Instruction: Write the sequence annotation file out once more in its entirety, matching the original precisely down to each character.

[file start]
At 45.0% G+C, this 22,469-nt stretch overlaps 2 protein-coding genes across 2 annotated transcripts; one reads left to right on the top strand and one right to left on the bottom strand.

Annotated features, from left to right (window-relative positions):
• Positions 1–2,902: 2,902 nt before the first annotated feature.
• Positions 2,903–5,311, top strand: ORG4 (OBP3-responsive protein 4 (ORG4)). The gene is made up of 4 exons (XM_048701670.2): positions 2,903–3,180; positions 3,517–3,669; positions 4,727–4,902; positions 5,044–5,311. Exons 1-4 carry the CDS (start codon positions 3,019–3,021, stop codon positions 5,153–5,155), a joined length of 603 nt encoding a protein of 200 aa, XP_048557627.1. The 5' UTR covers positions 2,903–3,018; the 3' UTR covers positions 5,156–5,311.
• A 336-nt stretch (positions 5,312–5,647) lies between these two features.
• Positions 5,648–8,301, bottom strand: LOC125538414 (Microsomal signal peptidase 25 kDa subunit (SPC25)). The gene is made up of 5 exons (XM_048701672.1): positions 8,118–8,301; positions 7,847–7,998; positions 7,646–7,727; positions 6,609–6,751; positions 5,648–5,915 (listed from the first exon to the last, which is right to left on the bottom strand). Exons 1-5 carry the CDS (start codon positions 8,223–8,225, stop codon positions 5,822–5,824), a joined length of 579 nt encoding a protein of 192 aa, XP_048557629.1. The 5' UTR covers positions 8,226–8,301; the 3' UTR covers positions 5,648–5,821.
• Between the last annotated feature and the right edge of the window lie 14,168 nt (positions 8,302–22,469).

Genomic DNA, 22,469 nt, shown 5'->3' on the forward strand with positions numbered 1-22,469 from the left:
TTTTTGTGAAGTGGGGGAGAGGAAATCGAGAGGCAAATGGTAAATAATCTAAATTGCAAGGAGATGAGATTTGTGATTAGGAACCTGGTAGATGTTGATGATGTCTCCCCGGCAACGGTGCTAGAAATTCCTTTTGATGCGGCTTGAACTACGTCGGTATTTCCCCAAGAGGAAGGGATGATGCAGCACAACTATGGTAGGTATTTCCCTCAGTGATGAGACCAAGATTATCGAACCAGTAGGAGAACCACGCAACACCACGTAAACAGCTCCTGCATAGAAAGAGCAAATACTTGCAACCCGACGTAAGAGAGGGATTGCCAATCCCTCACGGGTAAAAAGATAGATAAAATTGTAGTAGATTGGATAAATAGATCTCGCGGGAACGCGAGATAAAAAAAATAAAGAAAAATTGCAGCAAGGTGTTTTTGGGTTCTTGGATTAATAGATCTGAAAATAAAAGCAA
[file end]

At 45.0% G+C, this 22,469-nt stretch overlaps 2 protein-coding genes across 2 annotated transcripts; one reads left to right on the top strand and one right to left on the bottom strand.

Annotated features, from left to right (window-relative positions):
• Positions 1–2,902: 2,902 nt before the first annotated feature.
• Positions 2,903–5,311, top strand: ORG4 (OBP3-responsive protein 4 (ORG4)). The gene is made up of 4 exons (XM_048701670.2): positions 2,903–3,180; positions 3,517–3,669; positions 4,727–4,902; positions 5,044–5,311. Exons 1-4 carry the CDS (start codon positions 3,019–3,021, stop codon positions 5,153–5,155), a joined length of 603 nt encoding a protein of 200 aa, XP_048557627.1. The 5' UTR covers positions 2,903–3,018; the 3' UTR covers positions 5,156–5,311.
• A 336-nt stretch (positions 5,312–5,647) lies between these two features.
• Positions 5,648–8,301, bottom strand: LOC125538414 (Microsomal signal peptidase 25 kDa subunit (SPC25)). The gene is made up of 5 exons (XM_048701672.1): positions 8,118–8,301; positions 7,847–7,998; positions 7,646–7,727; positions 6,609–6,751; positions 5,648–5,915 (listed from the first exon to the last, which is right to left on the bottom strand). Exons 1-5 carry the CDS (start codon positions 8,223–8,225, stop codon positions 5,822–5,824), a joined length of 579 nt encoding a protein of 192 aa, XP_048557629.1. The 5' UTR covers positions 8,226–8,301; the 3' UTR covers positions 5,648–5,821.
• Between the last annotated feature and the right edge of the window lie 14,168 nt (positions 8,302–22,469).

Genomic DNA, 22,469 nt, shown 5'->3' on the forward strand with positions numbered 1-22,469 from the left:
TTTTTGTGAAGTGGGGGAGAGGAAATCGAGAGGCAAATGGTAAATAATCTAAATTGCAAGGAGATGAGATTTGTGATTAGGAACCTGGTAGATGTTGATGATGTCTCCCCGGCAACGGTGCTAGAAATTCCTTTTGATGCGGCTTGAACTACGTCGGTATTTCCCCAAGAGGAAGGGATGATGCAGCACAACTATGGTAGGTATTTCCCTCAGTGATGAGACCAAGATTATCGAACCAGTAGGAGAACCACGCAACACCACGTAAACAGCTCCTGCATAGAAAGAGCAAATACTTGCAACCCGACGTAAGAGAGGGATTGCCAATCCCTCACGGGTAAAAAGATAGATAAAATTGTAGTAGATTGGATAAATAGATCTCGCGGGAACGCGAGATAAAAAAAATAAAGAAAAATTGCAGCAAGGTGTTTTTGGGTTCTTGGATTAATAGATCTGAAAATAAAAGCAA